In the video I demonstrate how to do the rib and pelvic drills as well as technique and a few progressions of the exercise. I will now go into the steps on how to progress.
1. Choose the right level to start at.
The right level is one that allows you to do perfect technique for 90% of your reps. If you find you’re moving in places other than the shoulders elbows and ribs, you’ll want to make it easier. An example of this would be the second person. After a few reps you can see her struggling a bit and start to move in other spots. So I would start her at an easier level until she could do 20 reps, then try a new height.
2. Challenge yourself.
If you start at the right level, the first couple sets should be easier so that you can get a feel for the technique and develop confidence with the exercise. That will help ingrain good, natural technique. Once you’ve achieved that feeling, it’s time to give yourself a challenge that you suspect you can overcome. So if your first two sets feel great, lower the bar and do as many reps as you can, stopping before you revert to bad habits.
Like I said in the video, it’s easiest to use a Smith Machine or the side of a power rack. The small progressions in height make it easier to progress. However, if you don’t have access to those machines, I think it’s more beneficial to do most of your work at levels that allow for great technique. Just do more reps.
Here are two examples, one if you are doing push-ups in your workout and one if you’re trying to rapidly improve your ability to do push-ups.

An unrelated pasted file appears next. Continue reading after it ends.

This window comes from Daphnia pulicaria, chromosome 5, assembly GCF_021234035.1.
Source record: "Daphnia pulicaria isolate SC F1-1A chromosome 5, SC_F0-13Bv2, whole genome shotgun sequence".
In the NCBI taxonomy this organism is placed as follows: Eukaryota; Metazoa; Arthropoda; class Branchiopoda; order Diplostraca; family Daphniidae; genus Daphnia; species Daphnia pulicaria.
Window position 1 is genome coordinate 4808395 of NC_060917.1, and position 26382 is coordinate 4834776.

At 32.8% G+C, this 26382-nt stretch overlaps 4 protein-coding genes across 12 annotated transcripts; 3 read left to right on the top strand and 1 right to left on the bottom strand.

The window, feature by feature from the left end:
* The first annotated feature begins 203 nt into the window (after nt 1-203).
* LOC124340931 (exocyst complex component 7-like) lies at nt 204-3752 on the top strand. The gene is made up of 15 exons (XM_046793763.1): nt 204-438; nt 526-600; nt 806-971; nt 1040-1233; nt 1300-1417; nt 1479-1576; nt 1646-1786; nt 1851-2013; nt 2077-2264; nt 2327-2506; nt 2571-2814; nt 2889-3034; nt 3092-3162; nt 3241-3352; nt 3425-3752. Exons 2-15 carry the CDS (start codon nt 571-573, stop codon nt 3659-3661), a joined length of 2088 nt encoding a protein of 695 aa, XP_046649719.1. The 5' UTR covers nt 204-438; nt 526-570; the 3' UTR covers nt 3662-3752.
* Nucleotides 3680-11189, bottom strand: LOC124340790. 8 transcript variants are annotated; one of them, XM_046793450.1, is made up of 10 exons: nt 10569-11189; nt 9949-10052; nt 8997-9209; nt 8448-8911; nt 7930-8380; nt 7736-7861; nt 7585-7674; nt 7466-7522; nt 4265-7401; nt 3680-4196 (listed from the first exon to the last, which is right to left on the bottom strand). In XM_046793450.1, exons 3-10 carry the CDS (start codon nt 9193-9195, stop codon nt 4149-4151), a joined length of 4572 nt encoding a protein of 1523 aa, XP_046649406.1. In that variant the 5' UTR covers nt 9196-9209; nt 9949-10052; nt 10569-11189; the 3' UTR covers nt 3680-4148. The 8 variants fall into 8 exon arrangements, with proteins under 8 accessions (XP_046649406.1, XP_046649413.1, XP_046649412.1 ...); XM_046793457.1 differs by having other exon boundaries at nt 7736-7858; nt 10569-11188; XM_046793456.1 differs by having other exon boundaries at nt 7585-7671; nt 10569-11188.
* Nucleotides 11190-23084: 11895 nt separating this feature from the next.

Example 1—Adding Push-Ups To A Workout
In this scenario, Kate trains twice a week and is using the push-up as her main upper body “push” exercise to improve core and upper body strength and size. She is a new lifter with a pelvic and rib position of someone who has a more fatigued posture. She is doing a simple workout plan that covers the basics.
Warm Up – All Four Reach, 90/90 hip lift.
A1. Goblet Squat 3 x 10
A2. Push Ups 3 x 10,10, As many reps as possible, stopping before her form becomes forced.
B1. Romanian Deadlift 3 x 10
B2. Seated Row 3 x 10
C1. Farmer Walks 2 x 100 yards
C2. Push Up Plank 2 x 3 full breath cycles
I like to progress the height of the push-up when someone can do 20 push-ups in a row at a certain height. That way when we lower the height, they’re more likely to be able to at least do at least 5-8 reps.
Here is an example for someone doing a big jump in height:
Achieved 30 reps at table height. Next step is to do them off a workout bench. Start with 4 sets of 3 reps and progress to 3 sets of 8-10 reps.
Faith really wants to improve her push-ups fast because she’s passionate about feeling good. Here is her plan:
All Four Reach, 90/90 Hip Lift then 3 sets of push-ups done throughout the workweek (Monday-Friday)
Set 1 – Easier warm up set done for 20 reps – choose a height you could get 30 reps at and take your time through these reps, breathe through them, take pauses at different heights, make your technique great.
Set 2 – A challenging set of 15 reps – Choose a height you can only do 20 reps at
Set 3 – A challenging set of 5-12 reps – this should be quite challenging, yet keep your technique perfect – leave 2-3 reps in the tank since you will be doing these every day.
Push-ups are a great exercise to link the upper and lower body as well as make you a more useful and safe human. It will also dramatically improve the appearance of your entire upper body: arms, shoulders, chest, and posture.
While I use more volume when learning the push-up, once you can do 10 from the ground, you can program them however you feel like. Get your ribs moving, get your pelvis moving, start at the right place and challenge yourself!